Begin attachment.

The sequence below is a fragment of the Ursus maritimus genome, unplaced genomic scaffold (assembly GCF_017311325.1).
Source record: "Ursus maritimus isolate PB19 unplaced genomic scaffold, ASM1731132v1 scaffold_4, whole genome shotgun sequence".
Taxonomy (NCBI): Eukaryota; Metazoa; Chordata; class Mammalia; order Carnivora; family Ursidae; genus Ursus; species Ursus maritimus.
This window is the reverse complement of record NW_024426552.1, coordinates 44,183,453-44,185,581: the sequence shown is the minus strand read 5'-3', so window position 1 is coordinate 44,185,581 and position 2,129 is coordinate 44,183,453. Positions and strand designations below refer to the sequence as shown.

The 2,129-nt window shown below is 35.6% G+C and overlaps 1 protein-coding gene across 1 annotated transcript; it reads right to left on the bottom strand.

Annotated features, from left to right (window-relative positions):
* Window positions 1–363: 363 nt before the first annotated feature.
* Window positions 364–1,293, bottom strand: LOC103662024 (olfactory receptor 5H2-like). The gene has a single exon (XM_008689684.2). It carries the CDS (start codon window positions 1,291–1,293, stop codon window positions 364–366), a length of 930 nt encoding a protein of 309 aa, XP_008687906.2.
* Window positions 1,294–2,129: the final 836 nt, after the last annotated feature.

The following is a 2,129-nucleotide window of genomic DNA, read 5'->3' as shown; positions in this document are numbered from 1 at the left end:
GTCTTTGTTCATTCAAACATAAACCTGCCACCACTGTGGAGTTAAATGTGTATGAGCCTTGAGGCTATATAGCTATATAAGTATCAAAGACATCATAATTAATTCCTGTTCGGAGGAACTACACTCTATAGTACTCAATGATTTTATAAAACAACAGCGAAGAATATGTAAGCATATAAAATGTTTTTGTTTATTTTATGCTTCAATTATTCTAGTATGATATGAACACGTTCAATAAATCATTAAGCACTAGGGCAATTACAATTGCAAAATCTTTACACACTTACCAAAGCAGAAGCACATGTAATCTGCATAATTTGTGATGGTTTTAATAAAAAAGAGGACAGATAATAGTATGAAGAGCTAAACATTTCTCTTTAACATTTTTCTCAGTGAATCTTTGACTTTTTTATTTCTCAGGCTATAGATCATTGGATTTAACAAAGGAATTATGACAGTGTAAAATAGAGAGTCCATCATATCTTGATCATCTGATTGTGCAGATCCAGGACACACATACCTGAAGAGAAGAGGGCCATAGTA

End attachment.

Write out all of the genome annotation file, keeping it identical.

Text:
The sequence below is a fragment of the Ursus maritimus genome, unplaced genomic scaffold (assembly GCF_017311325.1).
Source record: "Ursus maritimus isolate PB19 unplaced genomic scaffold, ASM1731132v1 scaffold_4, whole genome shotgun sequence".
Taxonomy (NCBI): Eukaryota; Metazoa; Chordata; class Mammalia; order Carnivora; family Ursidae; genus Ursus; species Ursus maritimus.
This window is the reverse complement of record NW_024426552.1, coordinates 44,183,453-44,185,581: the sequence shown is the minus strand read 5'-3', so window position 1 is coordinate 44,185,581 and position 2,129 is coordinate 44,183,453. Positions and strand designations below refer to the sequence as shown.

The 2,129-nt window shown below is 35.6% G+C and overlaps 1 protein-coding gene across 1 annotated transcript; it reads right to left on the bottom strand.

Annotated features, from left to right (window-relative positions):
* Window positions 1–363: 363 nt before the first annotated feature.
* Window positions 364–1,293, bottom strand: LOC103662024 (olfactory receptor 5H2-like). The gene has a single exon (XM_008689684.2). It carries the CDS (start codon window positions 1,291–1,293, stop codon window positions 364–366), a length of 930 nt encoding a protein of 309 aa, XP_008687906.2.
* Window positions 1,294–2,129: the final 836 nt, after the last annotated feature.

The following is a 2,129-nucleotide window of genomic DNA, read 5'->3' as shown; positions in this document are numbered from 1 at the left end:
GTCTTTGTTCATTCAAACATAAACCTGCCACCACTGTGGAGTTAAATGTGTATGAGCCTTGAGGCTATATAGCTATATAAGTATCAAAGACATCATAATTAATTCCTGTTCGGAGGAACTACACTCTATAGTACTCAATGATTTTATAAAACAACAGCGAAGAATATGTAAGCATATAAAATGTTTTTGTTTATTTTATGCTTCAATTATTCTAGTATGATATGAACACGTTCAATAAATCATTAAGCACTAGGGCAATTACAATTGCAAAATCTTTACACACTTACCAAAGCAGAAGCACATGTAATCTGCATAATTTGTGATGGTTTTAATAAAAAAGAGGACAGATAATAGTATGAAGAGCTAAACATTTCTCTTTAACATTTTTCTCAGTGAATCTTTGACTTTTTTATTTCTCAGGCTATAGATCATTGGATTTAACAAAGGAATTATGACAGTGTAAAATAGAGAGTCCATCATATCTTGATCATCTGATTGTGCAGATCCAGGACACACATACCTGAAGAGAAGAGGGCCATAGTA